• It's interesting to see what you all have to say. This is a subject that I have often thought about (usually when I am actually out running). I have been running on and off for about 20 years (and I have just scared myself stupid having worked that out! I must quickly point out that I started running the streets at about 16/17 to keep fit for rugby). Anyway, I have run in a lot of different places. I grew up in Enfield (North London)and still run there when I visit my folks (will be there on Sunday in fact). I went to Uni in Liverpool, I lived in West London, Glasgow and I now live in Aberdeen. On holidays I have run in Italy and Florida.

    Right from the start, I noticed that fellow runners would greet me in some way, usually just a wave or nod of the head. So I got in the habit of doing the same thing. Overall, I have not noticed any regional variation in my "hit rate". I would say about 70% of runners will either initiate the greet or return it.

    I would agree with Gone Away's point about the hierarchy. Usually the runners who blank me are skiny whippet-like ones, ie faster than me. Having said that, there are plenty of them who greet, it's just that most that don't are like that.

    However, I do notice one thing and that is is very rare for lone women to return a greet. No chance of eye contact or anything. It could of course be me, but I do not get the same reaction from pairs or groups of women runners, usually a full round of greets. I mentioned this to my wife (a non-runner) and she said that women out alone would be reluctant to make eye contact with men.

    One thing that I have noticed in Aberdeen is the number of normal people (ie non-runners) who will say hello or smile at runners, especially older people. The only problem with this is having the energy to respond to an old dear who comments on how lovely a day it is (noteworthy in itself in Aberdeen!) when I am dragging myself through the last few miles of a long Sunday morning run that feels particularly hard!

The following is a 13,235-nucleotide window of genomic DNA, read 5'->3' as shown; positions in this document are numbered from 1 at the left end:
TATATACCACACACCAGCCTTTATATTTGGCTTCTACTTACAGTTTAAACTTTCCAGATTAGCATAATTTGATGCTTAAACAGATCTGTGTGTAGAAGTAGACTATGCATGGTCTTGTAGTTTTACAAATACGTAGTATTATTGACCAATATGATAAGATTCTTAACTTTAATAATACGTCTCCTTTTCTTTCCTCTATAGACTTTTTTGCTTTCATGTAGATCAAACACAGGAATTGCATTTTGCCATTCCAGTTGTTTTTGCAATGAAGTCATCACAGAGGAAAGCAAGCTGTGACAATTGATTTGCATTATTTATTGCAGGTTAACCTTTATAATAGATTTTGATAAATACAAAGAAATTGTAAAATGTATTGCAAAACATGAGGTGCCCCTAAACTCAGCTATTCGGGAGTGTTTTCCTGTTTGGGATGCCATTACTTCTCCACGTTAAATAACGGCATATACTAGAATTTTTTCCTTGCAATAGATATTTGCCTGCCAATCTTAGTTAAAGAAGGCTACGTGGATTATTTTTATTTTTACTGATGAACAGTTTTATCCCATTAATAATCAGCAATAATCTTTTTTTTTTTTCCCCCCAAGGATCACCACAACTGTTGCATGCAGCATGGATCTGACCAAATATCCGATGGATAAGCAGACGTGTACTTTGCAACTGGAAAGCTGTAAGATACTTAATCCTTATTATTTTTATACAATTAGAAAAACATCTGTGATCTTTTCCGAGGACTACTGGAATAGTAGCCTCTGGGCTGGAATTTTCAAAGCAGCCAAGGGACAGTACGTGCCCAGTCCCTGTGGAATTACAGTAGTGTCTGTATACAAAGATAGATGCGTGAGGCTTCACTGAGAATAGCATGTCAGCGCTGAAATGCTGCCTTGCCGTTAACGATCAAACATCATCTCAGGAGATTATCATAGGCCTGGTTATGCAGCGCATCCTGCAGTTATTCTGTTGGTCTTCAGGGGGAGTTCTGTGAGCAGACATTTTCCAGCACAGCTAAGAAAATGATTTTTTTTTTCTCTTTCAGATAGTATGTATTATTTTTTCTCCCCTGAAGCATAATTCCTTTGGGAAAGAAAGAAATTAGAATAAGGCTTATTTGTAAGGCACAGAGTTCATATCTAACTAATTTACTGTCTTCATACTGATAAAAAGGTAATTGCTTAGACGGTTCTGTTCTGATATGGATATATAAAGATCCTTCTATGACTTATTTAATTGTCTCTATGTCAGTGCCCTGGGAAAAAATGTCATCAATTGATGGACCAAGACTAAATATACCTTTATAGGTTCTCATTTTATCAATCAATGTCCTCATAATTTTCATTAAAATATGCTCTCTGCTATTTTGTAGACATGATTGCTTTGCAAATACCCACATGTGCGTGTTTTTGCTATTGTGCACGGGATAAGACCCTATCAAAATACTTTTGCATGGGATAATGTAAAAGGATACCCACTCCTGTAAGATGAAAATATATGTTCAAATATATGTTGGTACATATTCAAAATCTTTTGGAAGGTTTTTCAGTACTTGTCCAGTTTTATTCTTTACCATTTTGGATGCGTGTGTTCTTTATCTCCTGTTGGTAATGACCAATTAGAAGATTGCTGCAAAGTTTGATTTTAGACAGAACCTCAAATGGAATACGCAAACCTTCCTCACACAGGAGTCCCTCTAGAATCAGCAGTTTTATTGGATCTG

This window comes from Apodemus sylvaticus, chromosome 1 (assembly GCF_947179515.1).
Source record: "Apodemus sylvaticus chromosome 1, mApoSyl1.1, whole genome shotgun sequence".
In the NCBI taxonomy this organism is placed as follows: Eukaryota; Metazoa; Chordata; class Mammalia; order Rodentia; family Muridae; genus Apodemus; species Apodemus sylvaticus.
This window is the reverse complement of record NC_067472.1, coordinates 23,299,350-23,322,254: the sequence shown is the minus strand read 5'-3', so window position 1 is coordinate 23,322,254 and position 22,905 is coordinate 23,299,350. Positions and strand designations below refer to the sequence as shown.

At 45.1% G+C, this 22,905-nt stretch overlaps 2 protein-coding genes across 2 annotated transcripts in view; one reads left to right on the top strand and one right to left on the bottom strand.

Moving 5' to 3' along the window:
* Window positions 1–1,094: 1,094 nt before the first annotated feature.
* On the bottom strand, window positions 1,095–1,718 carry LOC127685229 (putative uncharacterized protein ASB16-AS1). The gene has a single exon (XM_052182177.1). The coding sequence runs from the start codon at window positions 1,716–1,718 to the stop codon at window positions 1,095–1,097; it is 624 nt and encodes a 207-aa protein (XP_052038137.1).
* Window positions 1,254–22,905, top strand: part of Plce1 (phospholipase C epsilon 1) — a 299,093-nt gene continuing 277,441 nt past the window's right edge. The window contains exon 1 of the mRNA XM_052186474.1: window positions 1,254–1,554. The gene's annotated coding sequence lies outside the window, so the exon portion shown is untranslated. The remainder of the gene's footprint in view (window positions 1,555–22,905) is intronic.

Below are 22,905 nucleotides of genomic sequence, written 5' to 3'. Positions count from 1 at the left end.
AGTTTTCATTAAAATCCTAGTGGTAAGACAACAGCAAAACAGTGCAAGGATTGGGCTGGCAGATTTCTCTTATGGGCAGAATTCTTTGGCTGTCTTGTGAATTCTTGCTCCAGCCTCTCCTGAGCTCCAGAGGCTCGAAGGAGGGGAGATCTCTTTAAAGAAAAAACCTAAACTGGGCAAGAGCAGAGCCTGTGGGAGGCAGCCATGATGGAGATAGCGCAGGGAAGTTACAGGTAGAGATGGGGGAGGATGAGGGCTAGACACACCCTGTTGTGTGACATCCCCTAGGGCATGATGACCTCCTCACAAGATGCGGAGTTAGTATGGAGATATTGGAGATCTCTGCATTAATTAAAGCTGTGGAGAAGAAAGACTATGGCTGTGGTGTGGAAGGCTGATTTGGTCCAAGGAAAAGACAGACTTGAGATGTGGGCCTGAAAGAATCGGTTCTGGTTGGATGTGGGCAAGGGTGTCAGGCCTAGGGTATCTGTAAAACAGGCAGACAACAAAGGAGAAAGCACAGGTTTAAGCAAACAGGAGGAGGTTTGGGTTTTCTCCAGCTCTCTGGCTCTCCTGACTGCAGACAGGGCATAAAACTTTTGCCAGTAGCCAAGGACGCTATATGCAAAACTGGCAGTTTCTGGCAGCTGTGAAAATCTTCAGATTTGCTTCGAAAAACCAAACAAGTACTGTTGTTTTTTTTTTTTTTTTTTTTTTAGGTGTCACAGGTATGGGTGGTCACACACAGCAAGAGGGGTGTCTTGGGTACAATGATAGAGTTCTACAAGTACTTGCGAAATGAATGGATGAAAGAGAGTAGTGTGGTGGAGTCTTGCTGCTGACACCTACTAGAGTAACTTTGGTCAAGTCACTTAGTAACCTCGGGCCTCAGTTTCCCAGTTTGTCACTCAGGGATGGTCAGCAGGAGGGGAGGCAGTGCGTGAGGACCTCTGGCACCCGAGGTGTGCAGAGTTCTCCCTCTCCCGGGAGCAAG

Anyway, after that ramble, my conclusion is that in my experience most people will "greet" but there are a large minority of rude buggers!

  • Funny what Tony has just said, I completed the FLM this year, and despite the common goal, the pain etc. everyone had, I found that the majority of runners ignored each other, but the spectators were the complete opposite, big smiles, cheers offer of sweets etc.
    After I finished I just came to the conclusion that runners were an odd bunch.
  • Gone Away,

    I allways say Hi/Good morning to every runner I pass, that is in opposite directions, I never pass anyone going the same direction.

    I agree with your 1 & 2 but I have found that women allways acknowledge me.

    When someone looks at you as though you are an alien with three heads for saying hi, and look straight through you, they get a right mouthfull inside my head.

    It dosn't hurt to speak or nod no matter how shattered you are.
  • Aint' " our Gaz " modest....never passes anyone....he goes like the wind !!!!!
    And the dames always smile at him too, 'cos he's a good looking b*****d aint' he???
  • Gone away

    I concurr with your findings. The main culprits of the blank face are the skinny whippets, no offence to the large number of SW's on this forum:-), if slightly cuddly,old or slow then I always get a greeting.

    As a lone woman runner, a fellow runner would have to look pretty odd for me not to nod, but may be I'm too trusting:-)
  • Hi Billyboy in Krautland,

    if I would wear my Krautshirt here in London, the Tommies would probably beat me up ;-) .

    Back to topic: I am not greating while I am running. I have to much to do with trying to breathe. Sorry for that ;-)
  • BB, I dont pass anyone cos I aint fast enough, as for going like the wind, I usualy have the wind !! and as for good looking, do me a favour.....

    How ya doing bill, well I hope.....

    Garry..........
  • Twas a wet and windy Sunday afternoon in Essex...and yep...a 14 miler lay ahead...it took me 15 minutes to leave the house having got my running gear on...at about 7 miles a young lady was coming in the opposite direction along the seafront - she was the first runner I'd seen (and the only one all run) and I gave her a grin and a wave, which she reciprocated (it was one of those situations where I thought I must be mad out in this but at least I'd discovered someone eqaully as insane).
    Moral of the story I think is that as the winter comes, many of the less friendly runners hibernate - Regent's Park is frantic in the summer and I see very few runners in the winter by comparison...though inbterestingly the ones I do see in the winter almost always acknowledge you!!